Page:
A Resolution Worth Keeping

I have never been the best at making, or keeping, New Year’s resolutions. However, this morning when I was looking at the books on my bookshelves, I noticed how many of them were books of poetry. These books actually made up a fair amount of my collection, which surprised me. I have always considered poetry to be a “reading weakness” of mine and its presence has certainly been lacking in my teaching. Hence, my resolution to include more poetry in my classroom. Many of my students are intimidated by long texts and I imagine that they will be motivated by poems that use just a few words to express such deep meaning (obviously I will not be starting with epic poetry).

Two of the poetry books on my shelves were recently borrowed from a local library and both of them fit in well with the theme of this blog. The first is For Everyone by Jason Reynolds. This book is one poem written in four parts that was composed for anyone who has ever had a dream. Really, that describes us all, which I imagine is why the title of the book is For Everyone. Mr. Reynolds is one of my favorite authors and has been ever since I first saw his Author Biography which describes him like this, “Jason Reynolds is crazy. About stories.”

The second library book on my shelf was One Last Word by Nikki Grimes which includes poems from poets of the Harlem Renaissance alongside those of Grimes. Each of her poems is written in a Golden Shovel form. I had never heard of this form (as I said, I am a bit of a poetry novice) and I was interested to learn that it involves taking an entire poem or a line from a poem and composing a new poem with each line ending with one of the original words. The end products created by Ms. Grimes are absolutely stunning.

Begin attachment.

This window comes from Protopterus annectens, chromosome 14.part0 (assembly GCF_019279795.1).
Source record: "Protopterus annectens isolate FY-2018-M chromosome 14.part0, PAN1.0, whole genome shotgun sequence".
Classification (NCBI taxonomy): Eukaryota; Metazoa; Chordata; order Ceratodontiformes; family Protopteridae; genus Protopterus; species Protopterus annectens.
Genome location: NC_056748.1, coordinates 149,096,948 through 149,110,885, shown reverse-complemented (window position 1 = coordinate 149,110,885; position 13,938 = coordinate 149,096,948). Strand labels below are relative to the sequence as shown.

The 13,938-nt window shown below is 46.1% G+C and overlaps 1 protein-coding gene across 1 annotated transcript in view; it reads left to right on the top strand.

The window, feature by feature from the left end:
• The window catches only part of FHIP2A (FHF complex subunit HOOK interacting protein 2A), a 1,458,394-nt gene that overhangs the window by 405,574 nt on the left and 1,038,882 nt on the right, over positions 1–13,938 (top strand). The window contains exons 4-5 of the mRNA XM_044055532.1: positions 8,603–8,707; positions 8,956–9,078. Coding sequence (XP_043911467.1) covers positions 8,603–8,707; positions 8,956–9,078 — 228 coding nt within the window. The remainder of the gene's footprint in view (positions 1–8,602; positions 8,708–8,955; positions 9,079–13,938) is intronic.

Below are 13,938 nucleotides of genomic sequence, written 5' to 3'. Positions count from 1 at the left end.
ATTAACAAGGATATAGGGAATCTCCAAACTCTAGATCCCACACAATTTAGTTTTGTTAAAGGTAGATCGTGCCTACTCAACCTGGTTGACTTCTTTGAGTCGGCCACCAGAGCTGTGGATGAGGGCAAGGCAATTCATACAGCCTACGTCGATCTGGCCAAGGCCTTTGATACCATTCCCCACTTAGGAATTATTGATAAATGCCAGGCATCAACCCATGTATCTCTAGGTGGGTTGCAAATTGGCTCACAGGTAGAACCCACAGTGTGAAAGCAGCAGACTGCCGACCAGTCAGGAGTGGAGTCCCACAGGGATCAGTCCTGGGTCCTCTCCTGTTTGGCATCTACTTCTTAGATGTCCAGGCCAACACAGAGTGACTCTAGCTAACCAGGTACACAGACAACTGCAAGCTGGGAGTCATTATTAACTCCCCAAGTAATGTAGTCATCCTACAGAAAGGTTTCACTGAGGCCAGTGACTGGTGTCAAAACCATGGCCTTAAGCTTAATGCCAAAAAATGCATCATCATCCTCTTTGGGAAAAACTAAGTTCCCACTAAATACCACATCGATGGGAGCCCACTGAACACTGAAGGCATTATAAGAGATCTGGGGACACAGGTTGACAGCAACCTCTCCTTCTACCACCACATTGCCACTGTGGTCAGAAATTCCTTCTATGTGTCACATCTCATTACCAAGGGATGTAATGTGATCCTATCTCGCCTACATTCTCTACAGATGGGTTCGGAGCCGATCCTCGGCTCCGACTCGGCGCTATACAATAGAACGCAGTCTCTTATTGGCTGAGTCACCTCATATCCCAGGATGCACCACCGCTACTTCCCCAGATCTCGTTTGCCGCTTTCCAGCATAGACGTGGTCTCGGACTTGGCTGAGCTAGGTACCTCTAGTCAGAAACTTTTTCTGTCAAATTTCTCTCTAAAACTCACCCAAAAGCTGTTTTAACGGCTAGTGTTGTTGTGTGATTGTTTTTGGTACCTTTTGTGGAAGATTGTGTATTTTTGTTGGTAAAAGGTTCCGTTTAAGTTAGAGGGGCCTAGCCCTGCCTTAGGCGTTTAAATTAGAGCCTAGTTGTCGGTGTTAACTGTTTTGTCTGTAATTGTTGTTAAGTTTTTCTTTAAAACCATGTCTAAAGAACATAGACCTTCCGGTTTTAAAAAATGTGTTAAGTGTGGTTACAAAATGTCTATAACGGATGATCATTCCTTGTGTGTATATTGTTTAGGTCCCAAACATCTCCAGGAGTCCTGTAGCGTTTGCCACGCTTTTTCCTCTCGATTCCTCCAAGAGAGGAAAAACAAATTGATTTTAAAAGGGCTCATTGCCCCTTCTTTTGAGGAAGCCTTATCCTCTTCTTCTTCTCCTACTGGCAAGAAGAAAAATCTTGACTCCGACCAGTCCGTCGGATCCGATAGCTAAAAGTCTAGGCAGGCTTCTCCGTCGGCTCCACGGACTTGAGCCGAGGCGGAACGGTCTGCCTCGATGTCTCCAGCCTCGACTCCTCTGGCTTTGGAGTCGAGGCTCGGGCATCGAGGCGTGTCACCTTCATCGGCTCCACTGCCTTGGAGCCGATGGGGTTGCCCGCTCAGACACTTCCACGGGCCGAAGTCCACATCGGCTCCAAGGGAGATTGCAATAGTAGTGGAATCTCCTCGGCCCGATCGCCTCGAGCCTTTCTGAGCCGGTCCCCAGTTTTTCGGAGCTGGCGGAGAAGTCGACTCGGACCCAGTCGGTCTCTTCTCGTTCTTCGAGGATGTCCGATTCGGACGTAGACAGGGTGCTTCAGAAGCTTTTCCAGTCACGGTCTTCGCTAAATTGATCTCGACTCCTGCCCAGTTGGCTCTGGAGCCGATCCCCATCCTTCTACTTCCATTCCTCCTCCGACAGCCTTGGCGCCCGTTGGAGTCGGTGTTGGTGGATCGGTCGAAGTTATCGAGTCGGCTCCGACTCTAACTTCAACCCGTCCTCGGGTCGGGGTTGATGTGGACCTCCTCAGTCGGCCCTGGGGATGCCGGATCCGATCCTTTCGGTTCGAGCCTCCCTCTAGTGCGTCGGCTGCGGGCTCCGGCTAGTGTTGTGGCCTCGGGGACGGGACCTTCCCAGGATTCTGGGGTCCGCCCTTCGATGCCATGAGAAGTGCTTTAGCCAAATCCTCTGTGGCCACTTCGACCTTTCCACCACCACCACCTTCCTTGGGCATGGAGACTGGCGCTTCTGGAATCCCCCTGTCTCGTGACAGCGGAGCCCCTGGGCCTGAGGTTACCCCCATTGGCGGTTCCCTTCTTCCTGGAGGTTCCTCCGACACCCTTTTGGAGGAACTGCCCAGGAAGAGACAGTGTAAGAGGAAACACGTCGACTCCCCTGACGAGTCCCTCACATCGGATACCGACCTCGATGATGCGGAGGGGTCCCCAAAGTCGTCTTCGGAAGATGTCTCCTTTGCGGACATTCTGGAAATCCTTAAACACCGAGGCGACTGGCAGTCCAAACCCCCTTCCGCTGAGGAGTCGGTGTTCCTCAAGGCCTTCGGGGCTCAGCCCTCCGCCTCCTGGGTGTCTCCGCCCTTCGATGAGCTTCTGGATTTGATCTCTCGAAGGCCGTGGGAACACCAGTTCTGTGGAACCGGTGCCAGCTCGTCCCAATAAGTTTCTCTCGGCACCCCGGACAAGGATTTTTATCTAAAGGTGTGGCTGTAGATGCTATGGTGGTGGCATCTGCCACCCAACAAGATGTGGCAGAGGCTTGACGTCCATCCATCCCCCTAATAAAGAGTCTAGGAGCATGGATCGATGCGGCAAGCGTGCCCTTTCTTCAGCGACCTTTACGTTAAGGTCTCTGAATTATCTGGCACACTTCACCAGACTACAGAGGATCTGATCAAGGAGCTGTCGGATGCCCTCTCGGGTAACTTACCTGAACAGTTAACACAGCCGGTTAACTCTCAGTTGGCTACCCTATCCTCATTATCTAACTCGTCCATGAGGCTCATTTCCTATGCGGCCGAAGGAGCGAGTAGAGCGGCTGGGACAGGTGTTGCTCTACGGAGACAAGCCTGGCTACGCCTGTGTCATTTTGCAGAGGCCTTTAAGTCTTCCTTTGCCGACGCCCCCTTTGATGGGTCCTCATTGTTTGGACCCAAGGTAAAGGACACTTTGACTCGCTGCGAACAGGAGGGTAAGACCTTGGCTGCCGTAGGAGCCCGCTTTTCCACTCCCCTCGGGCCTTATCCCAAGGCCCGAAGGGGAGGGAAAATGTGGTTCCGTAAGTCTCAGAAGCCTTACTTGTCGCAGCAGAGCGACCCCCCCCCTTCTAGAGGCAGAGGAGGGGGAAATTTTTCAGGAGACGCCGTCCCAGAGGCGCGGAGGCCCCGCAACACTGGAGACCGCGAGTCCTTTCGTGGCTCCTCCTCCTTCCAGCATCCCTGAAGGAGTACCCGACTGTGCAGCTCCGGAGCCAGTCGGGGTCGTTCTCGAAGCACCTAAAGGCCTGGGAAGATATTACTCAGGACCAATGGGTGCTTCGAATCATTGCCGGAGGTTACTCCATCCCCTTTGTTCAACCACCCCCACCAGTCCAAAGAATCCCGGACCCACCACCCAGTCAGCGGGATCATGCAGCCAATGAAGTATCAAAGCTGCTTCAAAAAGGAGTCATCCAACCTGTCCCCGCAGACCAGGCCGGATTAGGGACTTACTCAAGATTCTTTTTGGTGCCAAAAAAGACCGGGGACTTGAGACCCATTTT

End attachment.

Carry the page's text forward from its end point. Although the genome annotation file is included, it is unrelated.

I think that including more poetry in my classroom might be one of the resolutions that I am able to keep. It is, at the very least, one worth keeping.

Teaching Tolerance Social Justice Standards:

Identity 4: I feel good about my many identities and know they don’t make me better than people with other identities.

Diversity 10: I can explain how the way groups of people are treated today, and the way they have been treated in the past, shapes their group identity and culture.

Common Core Standards:

RL.4- Determine the meaning of words and phrases as they are used in a text, including figurative and connotative meanings; analyze the impact of rhymes and other repetitions of sounds (e.g., alliteration) on a specific verse or stanza of a poem or section of a story or drama.

RL.5- Analyze how a drama’s or poem’s form or structure (e.g., soliloquy, sonnet) contributes to its meaning.

Published by socialjusticeinchildrenslit

My name is Leah Cole and I was a teacher in Iowa for nine years. My passions for education, social justice, and children's literature led me to create this blog. Students are faced with issues of justice and fairness from the time they are very young. The Social Justice Standards developed by Teaching Tolerance help teachers to support the development of students who recognize and embrace their own identities while respecting and valuing those who are different. In this blog, I will attempt to identify and review books that support the social justice standards.

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